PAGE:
Expat adventures

  15.07.2021 Magazine

Branding is big business these days. Travel to Paris and you’ll be surrounded by replica Eiffel Towers. A certain city in America is famous for ‘I ♥NY’. As for the UK, it offers postcards of the Royal Family alongside dozens (hundreds?) of products plastered with ‘Keep Calm and Carry On’.

Visit the Saanenland and there’s a high chance you’ll see its version of branding in the silhouette paper cut designs on t-shirts and tea towels and placemats and more. You’d be forgiven for thinking these pretty images are little more than another way to encourage tourists to part with their cash. But there’s so much more to découpage/Scherenschnitt meets the eye.

Deep traditions
Découpage is a traditional art form with deep connections to the region. It’s widely believed to have originated in the sixteenth century and involves cutting symmetrical shapes in paper to reveal beautiful and intricate images depicting traditional Alpine life. It requires a flair for design, eye for detail and steady hand.

But, I wondered one rainy afternoon, how difficult would it be to create a découpage image of my own? Really? I’m fairly creative, after all. I happily turn my hand to knitting, writing, cake decorating and flower arranging. I loved the thought of hunkering down during the long winter evenings to create my own découpage, just like the artisans of yore. Wrapped up in the romance of the idea, I thought it would be a fun challenge and decided to give it a go.

How to?
First I had to learn the basics. With no experts readily to hand, I fired up my 24/7 go-to resource for ‘how to?’ questions these days: Youtube. I learned I would need a sheet of card, a pencil and something to cut with. I didn’t have the correct weight of paper to hand, but did find a handicraft knife tucked away at the back of a desk drawer and I’m never short of pencils.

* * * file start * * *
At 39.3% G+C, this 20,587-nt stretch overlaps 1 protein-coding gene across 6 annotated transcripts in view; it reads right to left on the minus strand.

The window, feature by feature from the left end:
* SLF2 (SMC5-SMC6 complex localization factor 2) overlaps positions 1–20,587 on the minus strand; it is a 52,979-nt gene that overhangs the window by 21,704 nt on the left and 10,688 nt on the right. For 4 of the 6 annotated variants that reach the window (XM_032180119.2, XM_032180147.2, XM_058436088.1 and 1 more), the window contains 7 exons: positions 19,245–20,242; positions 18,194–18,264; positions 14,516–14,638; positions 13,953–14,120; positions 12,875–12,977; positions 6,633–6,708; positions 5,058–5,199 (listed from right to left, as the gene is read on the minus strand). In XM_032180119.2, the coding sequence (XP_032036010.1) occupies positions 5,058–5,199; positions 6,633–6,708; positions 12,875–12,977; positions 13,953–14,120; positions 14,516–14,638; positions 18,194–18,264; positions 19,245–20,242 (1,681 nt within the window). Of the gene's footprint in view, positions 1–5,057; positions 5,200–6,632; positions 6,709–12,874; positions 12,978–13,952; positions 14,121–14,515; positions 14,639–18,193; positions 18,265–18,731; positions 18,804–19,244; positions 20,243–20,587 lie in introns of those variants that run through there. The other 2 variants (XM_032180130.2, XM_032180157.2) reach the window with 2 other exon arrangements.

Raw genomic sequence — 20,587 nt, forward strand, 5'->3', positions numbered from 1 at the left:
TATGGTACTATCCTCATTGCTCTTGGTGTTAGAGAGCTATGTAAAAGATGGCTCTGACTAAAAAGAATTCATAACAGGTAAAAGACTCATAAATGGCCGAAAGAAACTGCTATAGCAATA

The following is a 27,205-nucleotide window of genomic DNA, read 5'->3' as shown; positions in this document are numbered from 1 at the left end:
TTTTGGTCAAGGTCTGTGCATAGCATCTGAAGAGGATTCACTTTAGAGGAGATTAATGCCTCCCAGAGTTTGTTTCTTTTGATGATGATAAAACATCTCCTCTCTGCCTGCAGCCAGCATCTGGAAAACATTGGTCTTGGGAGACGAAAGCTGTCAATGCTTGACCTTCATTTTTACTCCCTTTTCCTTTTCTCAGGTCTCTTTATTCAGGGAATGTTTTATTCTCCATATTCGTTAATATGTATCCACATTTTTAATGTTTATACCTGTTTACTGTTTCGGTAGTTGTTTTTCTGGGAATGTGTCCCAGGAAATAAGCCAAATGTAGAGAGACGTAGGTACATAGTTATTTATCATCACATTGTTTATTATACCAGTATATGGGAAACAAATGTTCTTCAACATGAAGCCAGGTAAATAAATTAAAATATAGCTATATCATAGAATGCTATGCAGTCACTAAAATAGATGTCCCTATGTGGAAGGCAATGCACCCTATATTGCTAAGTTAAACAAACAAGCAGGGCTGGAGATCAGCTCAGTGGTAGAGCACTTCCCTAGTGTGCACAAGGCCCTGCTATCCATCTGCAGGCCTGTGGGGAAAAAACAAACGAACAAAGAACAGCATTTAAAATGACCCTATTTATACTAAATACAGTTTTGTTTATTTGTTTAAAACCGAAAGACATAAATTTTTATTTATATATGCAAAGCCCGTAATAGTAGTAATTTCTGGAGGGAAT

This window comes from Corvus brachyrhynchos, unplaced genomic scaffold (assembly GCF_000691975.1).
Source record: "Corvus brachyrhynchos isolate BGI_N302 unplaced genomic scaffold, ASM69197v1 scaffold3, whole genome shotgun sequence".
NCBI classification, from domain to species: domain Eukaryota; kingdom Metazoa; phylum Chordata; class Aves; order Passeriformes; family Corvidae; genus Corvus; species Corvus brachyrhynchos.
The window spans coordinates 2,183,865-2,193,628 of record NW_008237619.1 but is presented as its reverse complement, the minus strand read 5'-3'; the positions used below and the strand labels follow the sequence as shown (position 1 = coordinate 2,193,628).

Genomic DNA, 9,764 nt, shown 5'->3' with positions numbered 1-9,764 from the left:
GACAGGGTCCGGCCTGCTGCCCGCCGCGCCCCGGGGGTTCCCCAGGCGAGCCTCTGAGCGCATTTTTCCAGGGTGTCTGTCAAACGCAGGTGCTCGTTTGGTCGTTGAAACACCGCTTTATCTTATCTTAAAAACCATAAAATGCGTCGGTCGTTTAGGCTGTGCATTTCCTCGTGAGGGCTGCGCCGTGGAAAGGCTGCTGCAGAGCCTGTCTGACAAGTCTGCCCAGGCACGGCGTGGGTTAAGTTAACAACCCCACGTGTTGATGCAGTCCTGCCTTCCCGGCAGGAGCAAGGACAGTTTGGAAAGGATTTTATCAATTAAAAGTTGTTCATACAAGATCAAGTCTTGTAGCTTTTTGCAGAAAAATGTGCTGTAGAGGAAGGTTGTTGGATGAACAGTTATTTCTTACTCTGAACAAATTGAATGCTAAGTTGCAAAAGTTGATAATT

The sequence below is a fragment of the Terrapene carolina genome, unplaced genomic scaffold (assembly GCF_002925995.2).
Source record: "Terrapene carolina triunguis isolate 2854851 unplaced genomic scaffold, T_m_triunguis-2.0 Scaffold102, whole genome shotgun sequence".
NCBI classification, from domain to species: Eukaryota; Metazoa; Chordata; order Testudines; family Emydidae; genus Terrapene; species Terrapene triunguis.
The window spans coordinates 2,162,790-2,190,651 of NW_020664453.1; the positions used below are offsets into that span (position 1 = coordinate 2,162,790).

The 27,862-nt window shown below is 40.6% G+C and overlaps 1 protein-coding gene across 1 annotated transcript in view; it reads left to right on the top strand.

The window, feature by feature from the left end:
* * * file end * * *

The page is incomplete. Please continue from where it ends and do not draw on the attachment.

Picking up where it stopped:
With a page of heavy paper folded in half, I sketched my design. While traditional découpage tells stories of traditional pursuits like farmers leading their cows up and down mountains, I decided to go for something less intricate: the St. Niklaus Kapelle in Gstaad. Or at least my version of it.

This experience gave me a whole new appreciation for the effort involved in this most fascinating of art forms. I love creative pursuits, but quickly found I didn’t have the patience for cutting out all the tiny bits of paper. The instructor recommended using smooth, gliding strokes, but it soon became clear this was far more difficult than it appeared. My cuts by comparison looked jagged and amateurish. I persevered, but the whole thing became entirely too fiddly for my liking.

Leave it to the experts
I eventually decided to hang up my découpage apron and return to appreciating the designs of others. But each time I pass a stack of tea towels emblazoned with jaunty découpage imagery, I spare a thought for the craftsperson who put in long hours of toil to create a thing of beauty.

If you want to learn more about this art form yourself, why not pop along to the découpage exhibition being hosted at Tarmak22 this summer? I’ll see you there.


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